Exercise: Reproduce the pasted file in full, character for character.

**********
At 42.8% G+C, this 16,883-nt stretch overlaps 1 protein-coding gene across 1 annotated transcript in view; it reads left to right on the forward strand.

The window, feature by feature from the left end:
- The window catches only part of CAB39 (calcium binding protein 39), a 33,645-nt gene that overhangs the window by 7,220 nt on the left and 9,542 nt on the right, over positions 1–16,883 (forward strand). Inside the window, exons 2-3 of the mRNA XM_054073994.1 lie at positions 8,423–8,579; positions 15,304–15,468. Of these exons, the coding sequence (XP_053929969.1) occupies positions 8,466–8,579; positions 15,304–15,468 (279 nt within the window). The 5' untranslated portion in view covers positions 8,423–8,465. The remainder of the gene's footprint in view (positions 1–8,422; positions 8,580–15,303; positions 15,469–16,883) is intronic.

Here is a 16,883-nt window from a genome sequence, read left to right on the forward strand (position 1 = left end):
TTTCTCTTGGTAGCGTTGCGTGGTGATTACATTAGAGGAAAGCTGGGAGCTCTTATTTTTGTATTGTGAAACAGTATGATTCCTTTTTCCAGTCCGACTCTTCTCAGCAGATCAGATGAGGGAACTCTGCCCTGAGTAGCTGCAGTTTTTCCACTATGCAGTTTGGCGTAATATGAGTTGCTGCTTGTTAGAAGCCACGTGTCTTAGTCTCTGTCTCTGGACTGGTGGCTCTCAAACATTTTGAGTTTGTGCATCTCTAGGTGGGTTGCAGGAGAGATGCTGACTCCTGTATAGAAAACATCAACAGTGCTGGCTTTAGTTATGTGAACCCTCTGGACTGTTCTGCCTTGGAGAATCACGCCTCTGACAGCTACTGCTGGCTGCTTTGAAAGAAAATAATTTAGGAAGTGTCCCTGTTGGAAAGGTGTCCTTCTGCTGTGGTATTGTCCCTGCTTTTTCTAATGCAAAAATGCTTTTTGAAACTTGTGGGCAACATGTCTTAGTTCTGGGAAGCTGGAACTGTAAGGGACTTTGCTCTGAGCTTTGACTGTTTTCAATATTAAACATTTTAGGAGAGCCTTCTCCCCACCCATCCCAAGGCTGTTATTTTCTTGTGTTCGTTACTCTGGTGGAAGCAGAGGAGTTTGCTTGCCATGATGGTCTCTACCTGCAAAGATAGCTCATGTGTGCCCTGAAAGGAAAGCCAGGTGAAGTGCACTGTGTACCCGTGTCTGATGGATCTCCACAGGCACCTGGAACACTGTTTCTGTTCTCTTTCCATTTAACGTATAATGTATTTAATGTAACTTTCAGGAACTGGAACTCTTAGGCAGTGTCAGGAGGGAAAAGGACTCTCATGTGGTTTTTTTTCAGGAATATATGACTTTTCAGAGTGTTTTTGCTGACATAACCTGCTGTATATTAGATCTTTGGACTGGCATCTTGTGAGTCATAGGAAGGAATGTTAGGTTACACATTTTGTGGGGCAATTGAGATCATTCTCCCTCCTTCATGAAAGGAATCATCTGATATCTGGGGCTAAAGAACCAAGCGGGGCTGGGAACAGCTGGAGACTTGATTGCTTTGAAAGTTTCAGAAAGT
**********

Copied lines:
At 42.8% G+C, this 16,883-nt stretch overlaps 1 protein-coding gene across 1 annotated transcript in view; it reads left to right on the forward strand.

The window, feature by feature from the left end:
- The window catches only part of CAB39 (calcium binding protein 39), a 33,645-nt gene that overhangs the window by 7,220 nt on the left and 9,542 nt on the right, over positions 1–16,883 (forward strand). Inside the window, exons 2-3 of the mRNA XM_054073994.1 lie at positions 8,423–8,579; positions 15,304–15,468. Of these exons, the coding sequence (XP_053929969.1) occupies positions 8,466–8,579; positions 15,304–15,468 (279 nt within the window). The 5' untranslated portion in view covers positions 8,423–8,465. The remainder of the gene's footprint in view (positions 1–8,422; positions 8,580–15,303; positions 15,469–16,883) is intronic.

Here is a 16,883-nt window from a genome sequence, read left to right on the forward strand (position 1 = left end):
TTTCTCTTGGTAGCGTTGCGTGGTGATTACATTAGAGGAAAGCTGGGAGCTCTTATTTTTGTATTGTGAAACAGTATGATTCCTTTTTCCAGTCCGACTCTTCTCAGCAGATCAGATGAGGGAACTCTGCCCTGAGTAGCTGCAGTTTTTCCACTATGCAGTTTGGCGTAATATGAGTTGCTGCTTGTTAGAAGCCACGTGTCTTAGTCTCTGTCTCTGGACTGGTGGCTCTCAAACATTTTGAGTTTGTGCATCTCTAGGTGGGTTGCAGGAGAGATGCTGACTCCTGTATAGAAAACATCAACAGTGCTGGCTTTAGTTATGTGAACCCTCTGGACTGTTCTGCCTTGGAGAATCACGCCTCTGACAGCTACTGCTGGCTGCTTTGAAAGAAAATAATTTAGGAAGTGTCCCTGTTGGAAAGGTGTCCTTCTGCTGTGGTATTGTCCCTGCTTTTTCTAATGCAAAAATGCTTTTTGAAACTTGTGGGCAACATGTCTTAGTTCTGGGAAGCTGGAACTGTAAGGGACTTTGCTCTGAGCTTTGACTGTTTTCAATATTAAACATTTTAGGAGAGCCTTCTCCCCACCCATCCCAAGGCTGTTATTTTCTTGTGTTCGTTACTCTGGTGGAAGCAGAGGAGTTTGCTTGCCATGATGGTCTCTACCTGCAAAGATAGCTCATGTGTGCCCTGAAAGGAAAGCCAGGTGAAGTGCACTGTGTACCCGTGTCTGATGGATCTCCACAGGCACCTGGAACACTGTTTCTGTTCTCTTTCCATTTAACGTATAATGTATTTAATGTAACTTTCAGGAACTGGAACTCTTAGGCAGTGTCAGGAGGGAAAAGGACTCTCATGTGGTTTTTTTTCAGGAATATATGACTTTTCAGAGTGTTTTTGCTGACATAACCTGCTGTATATTAGATCTTTGGACTGGCATCTTGTGAGTCATAGGAAGGAATGTTAGGTTACACATTTTGTGGGGCAATTGAGATCATTCTCCCTCCTTCATGAAAGGAATCATCTGATATCTGGGGCTAAAGAACCAAGCGGGGCTGGGAACAGCTGGAGACTTGATTGCTTTGAAAGTTTCAGAAAGT